There are hidden landscapes throughout mainland Greece, but the region which packs the most variety into the smallest space is the Peloponnese. From the beaches of Arcadia to the fir forests of Mt Parnon, from the olive groves of Kalamata to the pyramidal peak of Prophet Elijah, from classical Sparta to medieval Mani, this compact semi-island has it all. Though the ancients called it ‘the island of Pelops’, after their mythical king, this three-fingered landmass is joined to the mainland by a narrow isthmus at Corinth. Only in the 19th century was a canal finally cut through the isthmus, but it retains the cultural diversity and spectacular scenery of the mainland.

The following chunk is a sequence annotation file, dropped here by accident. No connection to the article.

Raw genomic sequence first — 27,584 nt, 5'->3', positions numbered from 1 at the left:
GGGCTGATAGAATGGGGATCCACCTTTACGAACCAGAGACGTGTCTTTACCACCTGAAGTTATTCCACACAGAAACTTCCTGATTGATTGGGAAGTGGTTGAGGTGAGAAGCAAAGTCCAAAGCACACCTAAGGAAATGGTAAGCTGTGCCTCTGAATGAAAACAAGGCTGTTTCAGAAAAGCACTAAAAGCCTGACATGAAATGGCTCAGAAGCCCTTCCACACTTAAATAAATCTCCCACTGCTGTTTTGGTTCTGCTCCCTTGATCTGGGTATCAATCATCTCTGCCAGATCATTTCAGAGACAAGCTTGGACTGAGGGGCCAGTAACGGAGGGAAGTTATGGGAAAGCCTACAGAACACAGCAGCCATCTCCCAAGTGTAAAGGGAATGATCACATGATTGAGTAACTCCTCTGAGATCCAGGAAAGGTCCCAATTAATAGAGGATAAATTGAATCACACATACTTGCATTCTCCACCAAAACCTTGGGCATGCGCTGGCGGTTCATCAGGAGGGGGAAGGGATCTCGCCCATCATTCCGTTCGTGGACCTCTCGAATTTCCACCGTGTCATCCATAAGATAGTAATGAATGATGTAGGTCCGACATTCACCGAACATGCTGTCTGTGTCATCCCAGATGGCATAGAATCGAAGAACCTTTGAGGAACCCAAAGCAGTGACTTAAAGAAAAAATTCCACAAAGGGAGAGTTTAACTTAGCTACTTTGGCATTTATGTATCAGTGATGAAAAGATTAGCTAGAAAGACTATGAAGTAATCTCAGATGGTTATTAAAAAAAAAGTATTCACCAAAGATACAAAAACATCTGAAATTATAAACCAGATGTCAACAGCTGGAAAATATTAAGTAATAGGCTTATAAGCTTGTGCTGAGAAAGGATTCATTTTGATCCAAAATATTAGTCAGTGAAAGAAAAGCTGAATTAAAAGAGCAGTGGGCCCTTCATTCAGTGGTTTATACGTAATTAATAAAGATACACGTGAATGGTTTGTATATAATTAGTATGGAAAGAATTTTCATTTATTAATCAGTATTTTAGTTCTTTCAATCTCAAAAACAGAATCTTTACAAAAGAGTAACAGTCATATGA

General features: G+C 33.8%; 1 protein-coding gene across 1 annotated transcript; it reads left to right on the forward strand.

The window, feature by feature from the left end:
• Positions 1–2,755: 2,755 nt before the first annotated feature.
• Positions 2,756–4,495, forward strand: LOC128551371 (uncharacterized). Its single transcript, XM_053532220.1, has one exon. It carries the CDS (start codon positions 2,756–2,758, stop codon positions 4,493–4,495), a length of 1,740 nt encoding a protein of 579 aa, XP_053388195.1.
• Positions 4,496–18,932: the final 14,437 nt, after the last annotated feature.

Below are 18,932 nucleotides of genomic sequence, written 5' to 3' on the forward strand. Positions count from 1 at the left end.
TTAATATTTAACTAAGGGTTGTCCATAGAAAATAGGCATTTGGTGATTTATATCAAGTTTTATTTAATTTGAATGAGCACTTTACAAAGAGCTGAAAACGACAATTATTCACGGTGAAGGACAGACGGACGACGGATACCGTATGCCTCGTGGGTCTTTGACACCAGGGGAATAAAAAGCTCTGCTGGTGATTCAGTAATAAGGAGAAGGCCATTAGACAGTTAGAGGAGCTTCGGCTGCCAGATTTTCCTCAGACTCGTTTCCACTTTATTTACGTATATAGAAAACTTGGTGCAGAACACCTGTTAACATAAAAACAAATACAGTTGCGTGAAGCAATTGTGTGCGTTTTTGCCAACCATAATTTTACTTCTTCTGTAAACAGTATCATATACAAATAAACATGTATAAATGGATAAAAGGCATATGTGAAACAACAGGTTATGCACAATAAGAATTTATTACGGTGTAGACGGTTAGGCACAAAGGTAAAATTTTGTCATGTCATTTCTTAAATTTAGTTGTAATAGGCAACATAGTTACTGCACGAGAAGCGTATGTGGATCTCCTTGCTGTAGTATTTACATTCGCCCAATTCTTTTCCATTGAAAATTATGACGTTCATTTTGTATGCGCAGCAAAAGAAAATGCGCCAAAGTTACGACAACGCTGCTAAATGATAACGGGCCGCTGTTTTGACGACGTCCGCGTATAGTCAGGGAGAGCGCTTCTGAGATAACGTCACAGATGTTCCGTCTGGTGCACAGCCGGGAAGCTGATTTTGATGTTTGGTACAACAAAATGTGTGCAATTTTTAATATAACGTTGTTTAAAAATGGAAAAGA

Because there’s so much to discover, the author has drawn an east-west line roughly through the middle of the Peloponnese, and limited the book to the southern half. By good fortune, this contains its highest mountain range (Mt Taygetus), its finest Byzantine chapels and medieval forts (in the Mani), its wildest seascapes (Capes Tainaron and Maleas), its largest forest (Mt Parnon) and, arguably, some of its loveliest beaches (Pylos, Kiparissi and Elafonisos, to name just a few.